Caring for Orphaned Ground Squirrels

ground squirrel

Female golden-mantled ground squirrel

Suppose that you are out in the forest and you come across a baby ground squirrel that is obviously orphaned, with little doubt about it. What do you do? Having an idea of what steps you should and can take might be the difference between the little critter living or perishing. If they die, it would be unfortunate, because these are easily tamed animals, they are entertaining and interesting and they aren’t especially difficult to care for. Indeed, most pets are harder to keep than a pet squirrel.

It is important to know that the young squirrel is indeed orphaned though. If the mother is found nearby, dead, it would be reasonable to assume that the little one or ones are abandoned and may not survive without a little help. It should also be noted that the goal of rescue and rehabilitation is to return the animal back to the wild when possible, though it can’t always be done.

Squirrel species and age

It is a good plan to get an idea of the age and kind of squirrel. Googling squirrels will give you an idea of type, especially since you will know what area it came from. As for the animal’s age, look at such things as fur, teeth, upright ears and so on. The less developed the squirrel is, the younger they normally are. If the squirrel has no fur or very short fur, there is an excellent chance that it is only one or two weeks old or less and would best be cared for by the nearest wildlife rehabilitator or wildlife vet.

If it is furry and beginning to get teeth though, provided that you have the patience, you can raise it to the point that it can be released. It could also be kept as a pet, if it is legal in your location and the animal isn’t an endangered species.

In some US states, it is illegal to keep a wild squirrel as a pet and many squirrel species are on the endangered list. So the usual goal is to rehabilitate the squirrel until it can be released back into the wild. Also, it is illegal in many place to turn squirrels and other rodents loose into the wild unless the animal is being returned to the wild.

Need for warmth

Let’s assume that you have a squirrel that is old enough for you to care for. How do you do it? Ground squirrels and tree squirrels are different. However, you must keep the little squirrel warm. Squirrel young usually require between 98 and 99 degrees F. Pine shavings for bedding are fine, but the animals still must be kept out of drafts and cold. Try to avoid using cloth for bedding, as their claws can get caught in the material. Shredded paper towels or clean toilet paper would be a better choice.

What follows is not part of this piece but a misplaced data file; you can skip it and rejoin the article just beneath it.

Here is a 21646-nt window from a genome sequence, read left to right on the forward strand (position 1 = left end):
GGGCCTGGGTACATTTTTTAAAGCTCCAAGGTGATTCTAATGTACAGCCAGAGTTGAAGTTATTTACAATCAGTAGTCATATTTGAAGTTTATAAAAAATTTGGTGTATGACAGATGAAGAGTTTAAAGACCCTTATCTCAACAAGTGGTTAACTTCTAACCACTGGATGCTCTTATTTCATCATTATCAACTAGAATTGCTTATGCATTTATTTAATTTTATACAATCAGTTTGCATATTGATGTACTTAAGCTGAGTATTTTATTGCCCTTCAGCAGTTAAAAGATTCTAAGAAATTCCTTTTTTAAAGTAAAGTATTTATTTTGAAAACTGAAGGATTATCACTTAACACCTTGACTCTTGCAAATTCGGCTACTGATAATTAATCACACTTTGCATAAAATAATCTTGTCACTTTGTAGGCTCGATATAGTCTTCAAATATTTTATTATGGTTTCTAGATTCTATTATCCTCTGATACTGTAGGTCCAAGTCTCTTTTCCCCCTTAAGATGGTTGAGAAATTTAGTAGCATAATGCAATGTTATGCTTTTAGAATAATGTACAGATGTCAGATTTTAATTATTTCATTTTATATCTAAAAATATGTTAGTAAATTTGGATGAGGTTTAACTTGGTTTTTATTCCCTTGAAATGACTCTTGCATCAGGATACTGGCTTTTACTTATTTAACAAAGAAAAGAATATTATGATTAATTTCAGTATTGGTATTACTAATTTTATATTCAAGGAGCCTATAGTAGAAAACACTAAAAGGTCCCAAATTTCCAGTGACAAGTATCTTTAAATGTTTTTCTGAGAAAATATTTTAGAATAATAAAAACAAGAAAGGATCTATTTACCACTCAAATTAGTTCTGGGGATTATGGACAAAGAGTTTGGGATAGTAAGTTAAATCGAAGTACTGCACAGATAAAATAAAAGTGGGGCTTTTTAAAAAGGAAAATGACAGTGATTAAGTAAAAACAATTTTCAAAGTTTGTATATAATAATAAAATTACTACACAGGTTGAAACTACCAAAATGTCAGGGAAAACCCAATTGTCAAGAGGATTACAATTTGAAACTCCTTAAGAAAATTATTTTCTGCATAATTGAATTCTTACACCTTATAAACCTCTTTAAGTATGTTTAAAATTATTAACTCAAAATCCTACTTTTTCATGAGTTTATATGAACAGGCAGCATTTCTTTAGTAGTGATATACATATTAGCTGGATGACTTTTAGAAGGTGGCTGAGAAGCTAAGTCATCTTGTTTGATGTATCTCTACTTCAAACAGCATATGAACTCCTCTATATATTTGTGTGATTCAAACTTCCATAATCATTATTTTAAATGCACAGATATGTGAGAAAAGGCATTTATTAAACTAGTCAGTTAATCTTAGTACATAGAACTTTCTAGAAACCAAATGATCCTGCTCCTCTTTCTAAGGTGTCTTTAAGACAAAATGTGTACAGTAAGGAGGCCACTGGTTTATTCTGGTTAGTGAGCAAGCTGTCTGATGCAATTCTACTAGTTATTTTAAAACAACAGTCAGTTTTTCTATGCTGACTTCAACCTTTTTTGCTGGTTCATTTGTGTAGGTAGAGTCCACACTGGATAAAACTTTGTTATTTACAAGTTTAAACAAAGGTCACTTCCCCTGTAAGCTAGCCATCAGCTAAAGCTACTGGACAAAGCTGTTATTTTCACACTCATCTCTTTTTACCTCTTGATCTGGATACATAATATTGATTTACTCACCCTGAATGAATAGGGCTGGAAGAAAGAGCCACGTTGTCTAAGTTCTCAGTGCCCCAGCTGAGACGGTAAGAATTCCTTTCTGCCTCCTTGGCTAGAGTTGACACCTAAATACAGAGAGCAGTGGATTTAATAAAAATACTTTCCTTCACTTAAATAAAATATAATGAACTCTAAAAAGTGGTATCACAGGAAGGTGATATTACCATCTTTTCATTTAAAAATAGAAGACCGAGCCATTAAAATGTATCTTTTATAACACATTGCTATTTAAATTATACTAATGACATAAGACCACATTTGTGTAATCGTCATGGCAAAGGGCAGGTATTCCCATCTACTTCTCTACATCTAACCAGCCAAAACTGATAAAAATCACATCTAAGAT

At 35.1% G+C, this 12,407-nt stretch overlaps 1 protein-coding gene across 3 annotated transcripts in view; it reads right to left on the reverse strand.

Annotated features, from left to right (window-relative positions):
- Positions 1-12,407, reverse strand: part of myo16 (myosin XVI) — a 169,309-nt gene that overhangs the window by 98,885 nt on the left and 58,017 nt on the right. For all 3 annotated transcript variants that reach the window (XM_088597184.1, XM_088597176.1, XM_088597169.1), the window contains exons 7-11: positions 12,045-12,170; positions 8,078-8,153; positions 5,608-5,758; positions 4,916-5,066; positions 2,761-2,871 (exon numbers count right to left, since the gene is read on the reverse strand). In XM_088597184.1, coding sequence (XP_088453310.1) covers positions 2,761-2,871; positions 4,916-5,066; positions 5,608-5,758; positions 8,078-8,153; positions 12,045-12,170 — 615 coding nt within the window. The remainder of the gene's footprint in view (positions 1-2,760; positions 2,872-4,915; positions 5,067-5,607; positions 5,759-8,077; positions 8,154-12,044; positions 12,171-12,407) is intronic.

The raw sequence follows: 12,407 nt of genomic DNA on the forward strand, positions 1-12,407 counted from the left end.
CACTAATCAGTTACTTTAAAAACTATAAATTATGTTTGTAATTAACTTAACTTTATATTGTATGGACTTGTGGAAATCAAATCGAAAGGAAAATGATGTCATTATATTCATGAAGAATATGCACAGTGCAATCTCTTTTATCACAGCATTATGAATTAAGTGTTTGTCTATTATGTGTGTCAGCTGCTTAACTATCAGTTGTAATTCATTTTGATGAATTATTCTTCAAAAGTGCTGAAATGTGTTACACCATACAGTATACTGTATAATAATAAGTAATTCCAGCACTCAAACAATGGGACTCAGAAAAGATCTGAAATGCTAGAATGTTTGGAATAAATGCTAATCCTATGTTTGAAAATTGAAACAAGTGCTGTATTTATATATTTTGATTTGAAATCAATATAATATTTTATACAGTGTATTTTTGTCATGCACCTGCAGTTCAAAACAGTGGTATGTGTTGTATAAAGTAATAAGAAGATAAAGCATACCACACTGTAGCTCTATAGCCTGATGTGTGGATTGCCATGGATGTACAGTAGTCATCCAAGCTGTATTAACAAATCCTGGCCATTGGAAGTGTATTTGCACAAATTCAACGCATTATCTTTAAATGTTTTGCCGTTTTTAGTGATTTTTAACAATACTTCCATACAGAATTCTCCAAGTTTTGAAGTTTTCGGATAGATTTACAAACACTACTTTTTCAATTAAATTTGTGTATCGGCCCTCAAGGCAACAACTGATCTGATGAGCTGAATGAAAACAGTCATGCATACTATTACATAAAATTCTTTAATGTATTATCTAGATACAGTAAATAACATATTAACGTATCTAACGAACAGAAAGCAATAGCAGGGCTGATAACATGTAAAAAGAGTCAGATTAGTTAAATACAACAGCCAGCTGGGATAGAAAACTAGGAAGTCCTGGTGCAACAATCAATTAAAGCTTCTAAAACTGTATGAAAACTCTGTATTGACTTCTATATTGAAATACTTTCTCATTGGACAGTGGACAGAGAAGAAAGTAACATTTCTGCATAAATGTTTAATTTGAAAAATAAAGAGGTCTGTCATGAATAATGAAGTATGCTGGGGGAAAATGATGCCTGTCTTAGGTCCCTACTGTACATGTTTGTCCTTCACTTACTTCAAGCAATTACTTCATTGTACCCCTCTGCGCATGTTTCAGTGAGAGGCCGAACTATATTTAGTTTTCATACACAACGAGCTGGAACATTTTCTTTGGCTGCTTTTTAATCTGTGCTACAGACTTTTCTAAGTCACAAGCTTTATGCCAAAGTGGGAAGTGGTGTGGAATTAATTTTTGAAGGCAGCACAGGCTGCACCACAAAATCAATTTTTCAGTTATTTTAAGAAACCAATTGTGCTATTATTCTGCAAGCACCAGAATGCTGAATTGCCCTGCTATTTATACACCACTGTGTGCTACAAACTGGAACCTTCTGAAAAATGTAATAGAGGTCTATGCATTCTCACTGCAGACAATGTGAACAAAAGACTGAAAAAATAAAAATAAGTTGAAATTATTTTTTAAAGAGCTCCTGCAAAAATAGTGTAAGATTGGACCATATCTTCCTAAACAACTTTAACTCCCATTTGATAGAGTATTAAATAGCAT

Feeding baby squirrels

If the little critters are not fully weaned, do not feed cat milk supplement, goats milk or cows milk. The fat to protein ration is wrong for squirrels. You can feed it puppy supplement, available in stores or vets offices, fed every couple of hours.

Pedialyte (fruit flavored) is good if the animal is showing signs of being dehydrated, but it doesn’t have many noticeable calories, so go light on the amount you use. Use an eye dropper, small bottle or syringe without a needle (usually available in vet supply stores) to feed the fluids, and do not overfeed them. Baby squirrels will often accept more food than they should have and overfeeding can harm them.

Feeding too fast can cause them to get fluid in their lungs and this should also be avoided. Dry puppy food, carrots, strawberries and dandelion greens can be given to the baby very early on, to get it used to eating ‘real’ food. Dried grass is good for them to chew on. A salt block like those for rabbits is also good, especially if it contains minerals. As the animal gets older, quality hamster or gerbil food can be given to the creature.

Limbs and branches can also be supplied to give the squirrel something to chew on, though you should make sure that they haven’t been sprayed with pesticides. A squirrel’s teeth grow continually throughout their lifetime so the wood helps them wear the teeth down enough that the growth doesn’t become a problem.

Bathing squirrels

It is very common for young squirrels to have fleas. To deal with these, bathe the baby in warm water, using ‘no more tears’ baby shampoo, making sure that you keep the baby’s head above the water. Little squirrels can actually get to the point where they enjoy their baths.

Setting up a tank

A large cage with fine mesh to prevent the squirrel from getting out can be great for containing the squirrel. However, ground squirrels are burrowing animals, so the cage should be used with a container such as a fish aquarium, which can be filled with dirt, with a way for the animal to go back and forth to the dirt at will. It isn’t uncommon for them to dig a tunnel one day and then fill it in and dig a new one the next day. They will also often bury a cache of food in the soil.

Squirrels are meticulously clean animals and they will often use the same spot over and over to do their bathroom duties. This should be cleaned periodically in order to keep the animal healthy.

Raising a squirrel can be fun and a joy, but remember that they are still wild animals and must be respected. They require time, effort and commitment, too. Still, they are quite endearing. Many species, for example golden mantled ground squirrels (Spermophilus lateralis), are diurnal, too. This means that they sleep at night, so you’ll be able to enjoy them during the day.

Whether the animal is going to be turned loose in the wild or kept as a pet, the care of orphaned squirrels is a better alternative than allowing them to die. I raised a pair of squirrels that were a complete delight and who enjoyed riding in my shirt pockets. They are good pets and interesting ones. Chip and Dale were among the best pets I’ve ever had.

 


 

 

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